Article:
a) Inadequate administrative support for the school-based feeding program as evidenced by frequent re-shuffling of teachers in charge of feeding and gardening, inadequate training of replacement teachers, and lack of proper equipment to monitor weight and height.

b) Water and WaSH facilities should be available in all schools. Many schools have no running water, or at best, water comes for a few hours on certain days of the week. When there is no running water, hand washing facilities and toilets remain unused and children are not able to benefit from healthy practices.

c) School gardens contribute to good nutritional rehabilitation outcomes. Many schools have vegetable gardens which do not last the whole school year (10 months) because of many reasons, such as lack of water, inadequate space for a garden, and lack of a teacher-in-charge of gardening.

The VGtS Program also emphasized the fact that schools which have year-round vegetable gardens showed a better gain in BMI for children who were enrolled in the school-based feeding program compared to schools which did not have year-round vegetable gardens.

WASH HANDS. Xavier Ateneo's Dr Gina Itchon (right) inspects the water faucets of the hand-washing facility at Pedro Oloy Roa Elementary School. VGtS believes that good Water, Sanitation and Hygiene (WaSH) practices combined with school feeding gives better nutritional rehabilitation results.

Beyond nutrition

Nutritional rehabilitation also directly contributes to Sustainable Development Goal (SDG) 2 which aims to end hunger, achieve food security, improve nutrition, and promote sustainable agriculture.

VGtS is present in five countries, namely, Bhutan, Burkina Faso, Indonesia, Nepal, and the Philippines.

For our country, Cagayan de Oro City was an ideal area, said Dr Gerold: “Cagayan was chosen for this project because it has a long-standing history, contribution, and commitment towards allotment of resources to school gardens and feeding programs. These programs were under the major commitment of the previous provincial governor and now the mayor of the city, in collaboration with Xavier University. The Department of Education also laid the ground for a successful partnership in the southern Philippines.”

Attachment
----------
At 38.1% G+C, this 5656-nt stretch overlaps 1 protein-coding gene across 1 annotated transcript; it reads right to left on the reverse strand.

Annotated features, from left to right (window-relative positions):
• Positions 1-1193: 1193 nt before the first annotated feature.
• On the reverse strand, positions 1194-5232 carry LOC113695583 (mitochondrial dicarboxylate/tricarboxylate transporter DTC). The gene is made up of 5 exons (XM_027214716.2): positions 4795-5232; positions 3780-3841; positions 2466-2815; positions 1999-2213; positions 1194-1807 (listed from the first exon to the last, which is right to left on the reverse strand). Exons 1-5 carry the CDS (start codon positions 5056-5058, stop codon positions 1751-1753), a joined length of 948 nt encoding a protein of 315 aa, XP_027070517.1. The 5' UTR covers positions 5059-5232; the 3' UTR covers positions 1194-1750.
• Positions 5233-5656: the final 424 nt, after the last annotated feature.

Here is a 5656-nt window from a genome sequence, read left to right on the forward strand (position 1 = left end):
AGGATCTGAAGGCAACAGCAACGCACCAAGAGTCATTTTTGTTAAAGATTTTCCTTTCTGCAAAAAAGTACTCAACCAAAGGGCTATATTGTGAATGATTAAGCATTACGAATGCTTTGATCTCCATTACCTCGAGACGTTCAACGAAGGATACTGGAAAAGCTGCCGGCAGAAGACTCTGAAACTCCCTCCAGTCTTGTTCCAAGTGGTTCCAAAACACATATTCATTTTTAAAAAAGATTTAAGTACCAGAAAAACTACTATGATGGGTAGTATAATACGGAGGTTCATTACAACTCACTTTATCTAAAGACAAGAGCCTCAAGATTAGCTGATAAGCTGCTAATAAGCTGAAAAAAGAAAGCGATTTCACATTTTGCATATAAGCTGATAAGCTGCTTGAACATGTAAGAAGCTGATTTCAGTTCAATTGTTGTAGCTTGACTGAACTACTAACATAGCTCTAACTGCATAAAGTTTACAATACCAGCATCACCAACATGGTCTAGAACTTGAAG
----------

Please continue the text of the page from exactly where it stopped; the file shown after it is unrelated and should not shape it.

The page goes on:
Dr Gina S Itchon, director of Xavier Ateneo School of Medicine – Sustainable Sanitation (SuSan) Center and VGtS-Philippines country manager, shared how the program is honing future doctors in community medicine.

“We used this program to complete the education of our medical students. I brought my first-year students to some of the schools so that they will see the actual situation of nutrition among schoolchildren,” Dr Itchon said.

“It’s one thing to learn it from the books, what is ideal in the classroom and in the laboratory. But it’s another thing to see the face of a malnourished child. I think that is very important for us to build doctors who will be relevant and who will work for the Philippines, especially here in Cagayan de Oro City,” she continued.

INTEGRATING VGTS IN LOCAL POLICY. The "Vegetables Go to School Project Policy Conference: Improving Nutrition of Filipino School Children" was held at XU - Southeast Asia Rural Social Leadership Institute on May 30. 

Dr Itchon hopes that this new breed of doctors, who have been immersed in poor and marginalized communities, will not end up as “doctors for export,” but who will help solve the country’s healthcare problems.

“When I attended the first meeting on VGtS and it was offered to Xavier as a project, I immediately said yes because it’s addressing the pressing issue of malnutrition. It also complements the education of our medical students. Outreach is also university concern for Xavier,” she shared.

As evidenced by children being too short for their ages and being too thin for their heights, chronic malnutrition is an urgent national matter which should be addressed. This is the reason why Dr Gerold, Dr Itchon, other team members, and project partners believe that sustaining integrated, school-based feeding programs is as crucial as looking for more innovate ways on continually improving the nutrition of Filipinos at the early stage.

The message of VGtS is clear: “Improved nutrition is the platform for progress in health, education, and employment which will eventually help the Philippines achieve sustainable development.”∎

LOCAL SUPPORT. The XU-Swiss TPH-DepEd team also met with CDO Mayor Oscar Moreno for a courtesy call, which also served as an opportunity to thank the city leader for his active support in the VGtS program.